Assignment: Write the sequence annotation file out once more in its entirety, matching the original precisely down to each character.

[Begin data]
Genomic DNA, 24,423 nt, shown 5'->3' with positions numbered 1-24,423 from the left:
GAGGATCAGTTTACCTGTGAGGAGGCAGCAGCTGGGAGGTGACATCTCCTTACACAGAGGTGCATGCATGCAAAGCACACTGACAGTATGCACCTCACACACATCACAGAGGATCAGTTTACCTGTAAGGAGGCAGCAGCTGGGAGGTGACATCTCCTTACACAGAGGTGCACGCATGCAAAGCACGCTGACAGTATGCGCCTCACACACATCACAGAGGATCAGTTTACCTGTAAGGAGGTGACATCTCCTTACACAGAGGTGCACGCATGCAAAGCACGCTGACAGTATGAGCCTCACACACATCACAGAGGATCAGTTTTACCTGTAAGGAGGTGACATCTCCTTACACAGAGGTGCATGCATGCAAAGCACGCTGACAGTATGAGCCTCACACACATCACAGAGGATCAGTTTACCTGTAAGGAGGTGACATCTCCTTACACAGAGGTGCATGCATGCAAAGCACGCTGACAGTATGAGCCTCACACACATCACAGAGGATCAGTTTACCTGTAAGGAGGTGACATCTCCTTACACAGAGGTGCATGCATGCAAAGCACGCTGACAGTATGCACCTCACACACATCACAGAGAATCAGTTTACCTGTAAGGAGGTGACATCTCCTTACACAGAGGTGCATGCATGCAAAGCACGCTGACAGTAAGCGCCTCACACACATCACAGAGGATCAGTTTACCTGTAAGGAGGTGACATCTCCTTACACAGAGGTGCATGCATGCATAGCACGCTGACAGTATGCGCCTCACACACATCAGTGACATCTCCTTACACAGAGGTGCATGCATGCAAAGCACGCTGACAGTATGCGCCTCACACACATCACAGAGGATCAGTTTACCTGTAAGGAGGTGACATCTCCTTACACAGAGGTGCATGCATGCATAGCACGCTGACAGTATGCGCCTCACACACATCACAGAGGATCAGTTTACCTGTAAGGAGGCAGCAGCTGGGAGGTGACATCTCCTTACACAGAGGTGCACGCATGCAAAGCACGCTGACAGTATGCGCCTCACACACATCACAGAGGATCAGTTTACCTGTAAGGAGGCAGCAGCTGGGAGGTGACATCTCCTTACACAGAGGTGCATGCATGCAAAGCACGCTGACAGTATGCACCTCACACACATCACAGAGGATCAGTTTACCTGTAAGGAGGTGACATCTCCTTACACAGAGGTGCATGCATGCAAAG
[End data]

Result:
Genomic DNA, 24,423 nt, shown 5'->3' with positions numbered 1-24,423 from the left:
GAGGATCAGTTTACCTGTGAGGAGGCAGCAGCTGGGAGGTGACATCTCCTTACACAGAGGTGCATGCATGCAAAGCACACTGACAGTATGCACCTCACACACATCACAGAGGATCAGTTTACCTGTAAGGAGGCAGCAGCTGGGAGGTGACATCTCCTTACACAGAGGTGCACGCATGCAAAGCACGCTGACAGTATGCGCCTCACACACATCACAGAGGATCAGTTTACCTGTAAGGAGGTGACATCTCCTTACACAGAGGTGCACGCATGCAAAGCACGCTGACAGTATGAGCCTCACACACATCACAGAGGATCAGTTTTACCTGTAAGGAGGTGACATCTCCTTACACAGAGGTGCATGCATGCAAAGCACGCTGACAGTATGAGCCTCACACACATCACAGAGGATCAGTTTACCTGTAAGGAGGTGACATCTCCTTACACAGAGGTGCATGCATGCAAAGCACGCTGACAGTATGAGCCTCACACACATCACAGAGGATCAGTTTACCTGTAAGGAGGTGACATCTCCTTACACAGAGGTGCATGCATGCAAAGCACGCTGACAGTATGCACCTCACACACATCACAGAGAATCAGTTTACCTGTAAGGAGGTGACATCTCCTTACACAGAGGTGCATGCATGCAAAGCACGCTGACAGTAAGCGCCTCACACACATCACAGAGGATCAGTTTACCTGTAAGGAGGTGACATCTCCTTACACAGAGGTGCATGCATGCATAGCACGCTGACAGTATGCGCCTCACACACATCAGTGACATCTCCTTACACAGAGGTGCATGCATGCAAAGCACGCTGACAGTATGCGCCTCACACACATCACAGAGGATCAGTTTACCTGTAAGGAGGTGACATCTCCTTACACAGAGGTGCATGCATGCATAGCACGCTGACAGTATGCGCCTCACACACATCACAGAGGATCAGTTTACCTGTAAGGAGGCAGCAGCTGGGAGGTGACATCTCCTTACACAGAGGTGCACGCATGCAAAGCACGCTGACAGTATGCGCCTCACACACATCACAGAGGATCAGTTTACCTGTAAGGAGGCAGCAGCTGGGAGGTGACATCTCCTTACACAGAGGTGCATGCATGCAAAGCACGCTGACAGTATGCACCTCACACACATCACAGAGGATCAGTTTACCTGTAAGGAGGTGACATCTCCTTACACAGAGGTGCATGCATGCAAAG